Can't update Webroot on Mac Big Sur

  • 15 November 2020
  • 4 replies

Couldn’t get Webroot to update from before Mac Big Sur update, so updated to Big Sur then tried to update Webroot again. Both times, Webroot accepts my keycode, then Mac accepts my password for change permission, then it goes to an “Installing SecureAnywhere” screen with an “Installing SecureAnywhere” loading bar which only goes part way and freezes. It looks like I have the “Webroot Filtering Extension Mac” on Google Chrome already. Why won’t Webroot finish authorizing installation of the update?

4 replies

Userlevel 7
Badge +59

Hello @denmawalk 


You should have v9.1.4.123 installed for Big Sur see here with a Direct Download link:


Let us know how it goes!



Tried that link to - it makes no difference whatsoever. I still end up on “Installing SecureAnywhere” with an “Authorizing Installation” loading bar that is frozen.

Userlevel 7
Badge +59

For things like this it’s best to Submit a Support Ticket and they will sort it out for you.


Note: When submitting a Support Ticket, Please wait for a response from Support. Putting in another Support Ticket on this problem before Support responses will put your first Support Ticket at the end of the queue. A reply from Support should take from 24 to 48 hours but could take a little longer because of COVID 19 and the Webroot Employees are busy working from home.



In response to the above…

As 2020 draws to a close (annus horibilus), I pause to reflect and share my experience.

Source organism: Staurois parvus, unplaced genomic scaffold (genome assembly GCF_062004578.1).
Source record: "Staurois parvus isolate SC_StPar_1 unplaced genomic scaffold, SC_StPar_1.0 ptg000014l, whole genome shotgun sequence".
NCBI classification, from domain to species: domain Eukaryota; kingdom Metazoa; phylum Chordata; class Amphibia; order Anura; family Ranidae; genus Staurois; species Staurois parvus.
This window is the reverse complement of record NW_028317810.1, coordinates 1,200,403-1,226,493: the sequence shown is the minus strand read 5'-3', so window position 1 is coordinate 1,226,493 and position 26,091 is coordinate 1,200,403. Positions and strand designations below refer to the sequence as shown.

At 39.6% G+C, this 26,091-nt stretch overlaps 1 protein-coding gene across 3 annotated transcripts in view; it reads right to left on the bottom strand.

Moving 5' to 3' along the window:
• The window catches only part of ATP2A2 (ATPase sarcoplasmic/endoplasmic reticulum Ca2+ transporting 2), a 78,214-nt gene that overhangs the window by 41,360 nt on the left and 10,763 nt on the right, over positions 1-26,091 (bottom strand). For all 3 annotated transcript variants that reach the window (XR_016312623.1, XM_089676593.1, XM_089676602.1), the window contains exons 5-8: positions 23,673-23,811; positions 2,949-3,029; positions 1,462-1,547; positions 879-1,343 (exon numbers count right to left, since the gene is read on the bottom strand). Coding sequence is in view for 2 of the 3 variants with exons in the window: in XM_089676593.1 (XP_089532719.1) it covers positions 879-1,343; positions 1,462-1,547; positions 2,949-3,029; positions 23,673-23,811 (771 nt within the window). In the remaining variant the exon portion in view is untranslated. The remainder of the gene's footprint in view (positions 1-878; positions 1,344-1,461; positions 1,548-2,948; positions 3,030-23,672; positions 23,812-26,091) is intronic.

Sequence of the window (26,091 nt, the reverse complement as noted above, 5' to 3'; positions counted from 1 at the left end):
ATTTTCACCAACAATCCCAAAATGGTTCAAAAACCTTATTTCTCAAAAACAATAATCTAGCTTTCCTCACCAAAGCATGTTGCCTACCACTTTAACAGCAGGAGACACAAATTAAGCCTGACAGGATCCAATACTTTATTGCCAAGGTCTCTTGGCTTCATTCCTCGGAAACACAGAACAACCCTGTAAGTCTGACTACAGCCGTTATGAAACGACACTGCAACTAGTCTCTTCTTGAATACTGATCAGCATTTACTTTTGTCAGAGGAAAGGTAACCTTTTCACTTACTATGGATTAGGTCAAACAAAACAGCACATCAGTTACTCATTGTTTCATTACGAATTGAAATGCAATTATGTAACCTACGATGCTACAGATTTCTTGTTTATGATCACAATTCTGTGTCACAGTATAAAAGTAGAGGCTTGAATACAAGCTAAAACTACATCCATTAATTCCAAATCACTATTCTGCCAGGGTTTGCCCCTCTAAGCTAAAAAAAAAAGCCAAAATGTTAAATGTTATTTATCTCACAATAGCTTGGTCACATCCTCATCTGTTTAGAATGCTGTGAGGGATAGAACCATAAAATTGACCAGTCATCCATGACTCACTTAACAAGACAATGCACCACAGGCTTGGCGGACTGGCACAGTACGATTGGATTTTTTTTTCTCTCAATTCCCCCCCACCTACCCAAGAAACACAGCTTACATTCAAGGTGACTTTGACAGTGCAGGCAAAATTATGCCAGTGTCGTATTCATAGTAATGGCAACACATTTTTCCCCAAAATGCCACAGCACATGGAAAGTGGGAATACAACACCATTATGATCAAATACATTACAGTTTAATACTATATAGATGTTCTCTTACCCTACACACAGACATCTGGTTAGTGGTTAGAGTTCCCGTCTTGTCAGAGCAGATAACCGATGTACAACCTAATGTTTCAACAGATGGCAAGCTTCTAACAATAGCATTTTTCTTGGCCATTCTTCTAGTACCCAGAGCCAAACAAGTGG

Over the past year I made sure to update WebRoot SecureAnywhere (WSA) to the latest version. Updates were released on a monthly basis. Keeping WSA up-to-date is important, right from the start. I just want to thank the Webroot team for the updates and for their hard work this year during this pandemic.

When Catalina was released a year ago I waited about a month before installing so as to monitor for any compatibility issues with WSA. WSA for Mac users rode a rough wave with Catalina, mostly because Apple implemented significant changes to the macOS to move us to a fully 64-bit platform - and likely to prepare us for Big Sur. Many ran into problems updating and using WSA on Catalina, but I contacted online tech support, explained my situation, and they fixed my problem. They were very helpful. Later updates fixed many other bug fixes.

In my experience keeping the OS up-to-date each year is also important, so as to avoid having to catch up multiple versions, and to patch the security holes in the OS. Yes, it’s perfectly understandable and good policy to wait a month or so before updating the OS, and to monitor for any issues online.

Finally, I feel it’s also important to keep track of the age of the computer, and plan for replacement roughly after 5 years. You might be able to keep going for about 7 years or so, but it gets dicey. Not sure whether you noticed, but Apple and Microsoft phase out older versions of their OS but blocking or “bricking” updates. That sounds nasty, but maybe it’s not such a bad idea. Over time newer computers offer better hardware and new capabilities. Sure, keep the old computer if you like (as a second-hand backup), or retire it. But with a new computer, at least you get the latest OS version, and you start fresh.

Anyway, my two-cents worth.